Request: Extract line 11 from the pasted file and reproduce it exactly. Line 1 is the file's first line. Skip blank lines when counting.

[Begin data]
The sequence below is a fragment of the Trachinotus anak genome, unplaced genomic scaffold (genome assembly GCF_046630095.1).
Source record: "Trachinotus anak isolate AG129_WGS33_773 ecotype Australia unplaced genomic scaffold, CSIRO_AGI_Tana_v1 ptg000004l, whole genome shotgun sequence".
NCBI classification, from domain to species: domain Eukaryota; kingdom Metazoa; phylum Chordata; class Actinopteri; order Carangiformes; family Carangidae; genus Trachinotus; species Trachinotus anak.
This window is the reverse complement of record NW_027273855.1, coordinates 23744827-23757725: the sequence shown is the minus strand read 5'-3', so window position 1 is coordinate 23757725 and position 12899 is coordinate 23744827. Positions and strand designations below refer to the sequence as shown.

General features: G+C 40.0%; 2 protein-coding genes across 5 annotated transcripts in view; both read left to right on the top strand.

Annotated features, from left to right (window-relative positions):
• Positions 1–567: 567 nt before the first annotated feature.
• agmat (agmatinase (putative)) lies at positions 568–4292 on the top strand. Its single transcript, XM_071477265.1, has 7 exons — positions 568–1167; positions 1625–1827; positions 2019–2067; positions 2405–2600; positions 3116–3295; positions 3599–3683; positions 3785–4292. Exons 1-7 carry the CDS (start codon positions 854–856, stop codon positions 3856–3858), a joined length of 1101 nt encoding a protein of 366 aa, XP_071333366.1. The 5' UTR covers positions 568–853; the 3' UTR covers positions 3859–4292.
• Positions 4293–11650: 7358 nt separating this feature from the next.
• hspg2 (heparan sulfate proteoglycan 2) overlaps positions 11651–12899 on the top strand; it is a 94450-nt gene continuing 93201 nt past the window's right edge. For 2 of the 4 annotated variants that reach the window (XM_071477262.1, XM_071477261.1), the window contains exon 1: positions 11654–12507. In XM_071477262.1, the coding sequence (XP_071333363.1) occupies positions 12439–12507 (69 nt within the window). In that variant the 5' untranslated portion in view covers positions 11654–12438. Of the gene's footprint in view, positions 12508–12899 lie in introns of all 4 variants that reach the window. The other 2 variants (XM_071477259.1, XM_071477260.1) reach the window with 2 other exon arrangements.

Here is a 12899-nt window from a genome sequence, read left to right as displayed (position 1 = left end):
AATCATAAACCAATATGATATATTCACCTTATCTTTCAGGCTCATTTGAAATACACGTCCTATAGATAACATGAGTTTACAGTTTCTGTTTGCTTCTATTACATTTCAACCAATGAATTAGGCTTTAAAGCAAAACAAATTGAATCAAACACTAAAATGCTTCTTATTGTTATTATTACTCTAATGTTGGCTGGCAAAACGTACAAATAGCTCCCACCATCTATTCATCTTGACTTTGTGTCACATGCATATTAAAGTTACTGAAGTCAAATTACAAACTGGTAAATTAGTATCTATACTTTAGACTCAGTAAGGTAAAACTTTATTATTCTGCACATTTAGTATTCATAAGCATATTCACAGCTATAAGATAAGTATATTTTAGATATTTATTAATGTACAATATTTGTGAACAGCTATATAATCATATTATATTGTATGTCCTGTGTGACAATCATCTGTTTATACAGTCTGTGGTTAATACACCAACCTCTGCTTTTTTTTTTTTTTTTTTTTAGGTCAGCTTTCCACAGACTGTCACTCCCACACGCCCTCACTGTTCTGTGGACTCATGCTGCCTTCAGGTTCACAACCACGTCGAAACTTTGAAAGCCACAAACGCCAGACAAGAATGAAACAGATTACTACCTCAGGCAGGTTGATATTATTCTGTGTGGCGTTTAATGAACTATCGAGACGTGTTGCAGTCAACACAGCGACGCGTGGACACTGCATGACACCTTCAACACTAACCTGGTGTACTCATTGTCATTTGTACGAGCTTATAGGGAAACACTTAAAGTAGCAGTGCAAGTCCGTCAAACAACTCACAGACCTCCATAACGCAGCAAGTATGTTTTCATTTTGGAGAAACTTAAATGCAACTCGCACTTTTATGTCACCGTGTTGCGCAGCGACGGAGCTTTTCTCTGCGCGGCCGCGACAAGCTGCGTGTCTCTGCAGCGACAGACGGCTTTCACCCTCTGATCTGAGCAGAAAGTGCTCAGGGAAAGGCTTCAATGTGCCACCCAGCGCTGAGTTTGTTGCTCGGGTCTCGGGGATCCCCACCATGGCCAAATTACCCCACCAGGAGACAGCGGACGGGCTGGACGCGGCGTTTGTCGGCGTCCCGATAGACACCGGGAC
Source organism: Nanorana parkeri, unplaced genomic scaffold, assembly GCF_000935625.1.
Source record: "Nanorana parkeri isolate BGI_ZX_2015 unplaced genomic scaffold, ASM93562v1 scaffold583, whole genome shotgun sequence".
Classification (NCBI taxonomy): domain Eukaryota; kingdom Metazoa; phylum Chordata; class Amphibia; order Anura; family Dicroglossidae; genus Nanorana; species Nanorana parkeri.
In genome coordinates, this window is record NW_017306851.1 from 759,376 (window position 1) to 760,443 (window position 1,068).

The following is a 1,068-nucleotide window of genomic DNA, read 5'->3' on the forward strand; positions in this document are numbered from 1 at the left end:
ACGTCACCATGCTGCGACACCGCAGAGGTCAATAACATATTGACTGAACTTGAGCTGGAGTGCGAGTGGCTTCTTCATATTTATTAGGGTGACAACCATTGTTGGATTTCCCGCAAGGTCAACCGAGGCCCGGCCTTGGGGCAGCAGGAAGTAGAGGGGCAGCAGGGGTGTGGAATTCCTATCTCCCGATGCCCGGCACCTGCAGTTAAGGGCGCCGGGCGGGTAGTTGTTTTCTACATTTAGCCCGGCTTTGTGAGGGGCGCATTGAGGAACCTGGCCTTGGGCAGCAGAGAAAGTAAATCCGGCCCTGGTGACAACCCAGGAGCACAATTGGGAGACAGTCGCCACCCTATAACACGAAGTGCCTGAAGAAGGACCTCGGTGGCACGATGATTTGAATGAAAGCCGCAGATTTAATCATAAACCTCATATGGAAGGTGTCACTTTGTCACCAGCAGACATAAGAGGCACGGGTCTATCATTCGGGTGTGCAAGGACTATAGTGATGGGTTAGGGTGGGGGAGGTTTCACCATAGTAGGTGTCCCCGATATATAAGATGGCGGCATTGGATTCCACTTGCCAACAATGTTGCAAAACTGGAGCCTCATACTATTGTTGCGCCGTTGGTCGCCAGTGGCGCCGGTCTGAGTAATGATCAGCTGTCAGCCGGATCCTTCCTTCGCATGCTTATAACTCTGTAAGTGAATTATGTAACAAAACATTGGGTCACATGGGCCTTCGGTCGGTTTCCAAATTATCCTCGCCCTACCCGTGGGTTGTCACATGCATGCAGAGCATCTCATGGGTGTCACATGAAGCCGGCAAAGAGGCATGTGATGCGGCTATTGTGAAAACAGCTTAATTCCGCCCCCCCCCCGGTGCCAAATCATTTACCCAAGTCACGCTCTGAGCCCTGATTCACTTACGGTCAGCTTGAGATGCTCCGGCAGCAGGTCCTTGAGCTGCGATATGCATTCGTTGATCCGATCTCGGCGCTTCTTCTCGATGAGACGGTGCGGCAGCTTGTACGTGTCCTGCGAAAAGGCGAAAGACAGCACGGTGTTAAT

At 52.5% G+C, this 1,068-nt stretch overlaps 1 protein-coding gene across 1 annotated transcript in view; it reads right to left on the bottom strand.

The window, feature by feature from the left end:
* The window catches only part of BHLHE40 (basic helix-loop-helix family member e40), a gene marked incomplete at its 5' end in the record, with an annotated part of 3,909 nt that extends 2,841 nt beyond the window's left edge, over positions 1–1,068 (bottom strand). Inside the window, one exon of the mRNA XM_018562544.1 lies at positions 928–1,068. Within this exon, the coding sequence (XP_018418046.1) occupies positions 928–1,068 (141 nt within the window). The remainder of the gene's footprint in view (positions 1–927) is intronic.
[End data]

Here is a 12899-nt window from a genome sequence, read left to right as displayed (position 1 = left end):